Firstly, paper is my nemesis. It absorbs everything I want to keep track of into a formless mess, and then taunts me with the knowledge that what I want is in there, somewhere. My response has been to move to digital records as fast as my personal technology has permitted. I became accustomed to stylus input during several years when I used Palm OS devices. Handwritten documents just stick in my brain better than typed ones do. After I switched to an iPad, the lack of handwritten or drawn input was painful. I once sketched on my Palm, and used it for quick hand input when I wanted to take notes now and worry about accurate typing later. So, one of the first things I did after getting my iPad was to find some handwriting and sketching apps for the iPad and buy a cheap stylus.

The quick input function was taken care of nicely by MyScript Memo. I still use this free app from MyScript Labs for taking down contact info quickly. If I’m lucky I can even export my recognized scribbling as text. If not, then I can export as an image and type the information later. It launches fast and gets me writing (without having to watch what I’m doing) as quickly as finding a notepad and pen. But as a sketching app, it stinks. It doesn’t sample your strokes very often, so my drawing comes out jerky and angular (as does my handwriting.)

I’m not very demanding of digital sketching. Think sketchnoting–doodles and illustrations during meetings to augment written notes. If I want to do serious digital artwork, I go to my Mac and use GIMP. So while I’ve acquired iPad sketch apps such as Sketchbook Pro and the Adobe free apps, truthfully my handwritten note apps serve that purpose better for me.

In fact, with Evernote I don’t need much handwriting translated to typed characters. As long as I can get my scribbling into Evernote, it’s searchable, and for a lot of things that’s all I need. For these reasons, I had moved both my notetaking and my journal to Evernote’s Penultimate. Hence, the panic when Penultimate was trashed. I was looking at going back to paper journaling and paper notes to be photographed into Evernote; now, with Noteshelf, I can avoid that. It doesn’t matter how poor my writing is–Evernote will be able to recognize something, and I’ll be able to search. I can take the scribbled, illustrated, largely illegible to anyone but me, notes I prefer electronically and avoid paper altogether.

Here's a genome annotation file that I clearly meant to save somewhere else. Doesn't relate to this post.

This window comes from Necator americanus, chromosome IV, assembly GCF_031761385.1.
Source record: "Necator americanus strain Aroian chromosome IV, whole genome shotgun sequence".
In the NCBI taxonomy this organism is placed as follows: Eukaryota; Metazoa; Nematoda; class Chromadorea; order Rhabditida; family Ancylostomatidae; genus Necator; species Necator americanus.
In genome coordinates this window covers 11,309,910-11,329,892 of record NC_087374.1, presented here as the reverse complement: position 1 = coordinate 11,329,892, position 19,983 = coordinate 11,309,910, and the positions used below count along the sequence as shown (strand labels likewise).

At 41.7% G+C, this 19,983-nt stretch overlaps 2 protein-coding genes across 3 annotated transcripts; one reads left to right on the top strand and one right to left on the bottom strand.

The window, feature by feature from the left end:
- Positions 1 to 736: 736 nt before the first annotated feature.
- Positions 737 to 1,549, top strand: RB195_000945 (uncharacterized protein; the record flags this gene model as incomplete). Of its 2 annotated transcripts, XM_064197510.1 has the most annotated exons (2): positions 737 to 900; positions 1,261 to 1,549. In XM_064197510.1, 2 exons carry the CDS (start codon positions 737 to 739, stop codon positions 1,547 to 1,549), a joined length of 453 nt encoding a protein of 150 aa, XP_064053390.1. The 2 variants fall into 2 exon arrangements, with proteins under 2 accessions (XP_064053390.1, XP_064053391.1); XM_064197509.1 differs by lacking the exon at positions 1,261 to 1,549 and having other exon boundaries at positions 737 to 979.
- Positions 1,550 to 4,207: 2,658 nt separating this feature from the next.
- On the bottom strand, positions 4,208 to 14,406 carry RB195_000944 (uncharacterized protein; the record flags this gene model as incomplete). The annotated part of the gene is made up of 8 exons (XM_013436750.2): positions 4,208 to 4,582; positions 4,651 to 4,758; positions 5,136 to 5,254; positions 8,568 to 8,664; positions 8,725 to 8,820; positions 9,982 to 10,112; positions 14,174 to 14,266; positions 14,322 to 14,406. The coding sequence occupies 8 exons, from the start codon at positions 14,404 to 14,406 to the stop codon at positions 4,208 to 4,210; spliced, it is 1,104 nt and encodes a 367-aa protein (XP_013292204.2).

Handwriting recognition–using handwriting instead of typing, either on-screen or using a Bluetooth keyboard, has until now been a pipe dream for me. Apple was and remains opposed to pen input for iOS on principle, and did not support third-party on-screen keyboards until iOS 8. Even back in the “good old days” of Palm OS, my experience of handwriting recognition was negative. I had to learn a new handwritten alphabet, and even then the recognition process was far too error-prone. It was frustrating–I gave up and went back to typing. As far as recognition on my iPad went, the recognizing apps (other than the limited MyScript Memo) just didn’t fit my workflow.

Now with the advent of third-party on-screen keyboards for iOS, I can use handwriting anywhere, and with much better recognition than I ever got from Palm OS. My preference is WritePad for iPad, for its multi-word recognition and input. (I started out using PhatWare’s Penquills iPhone utility, but a very patient tech support person pointed out that on iPad, that third-party keyboard capability is available in WritePad. NOT WritePad Pro–and in plain WritePad, I must say it’s well-hidden.) I seldom need to hand-correct as usually the phrase I mean is one of the alternatives that WritePad offers. My writing is so horrid if I rush it, though, that I am more often erasing strokes because even I can’t read them. Or the words are as badly misspelled handwritten as typewritten. This causes amusing results when recognition tries to figure out what I just wrote (but hey, autocorrection for typing is just as amusing…)

So yes, I may end up returning to typing for long sessions of word production. It will likely be faster, simply because my net typing speed exceeds my net longhand speed even on paper, and recognition and its associated errors must slow handwriting down. But a stylus is much more portable than a Bluetooth keyboard, and can be used in situations where typing on the iPad screen with both hands isn’t practical (like in the driver’s seat of my car while I’m waiting for a customer.) And my longhand speed exceeds my one-finger typing speed under all circumstances.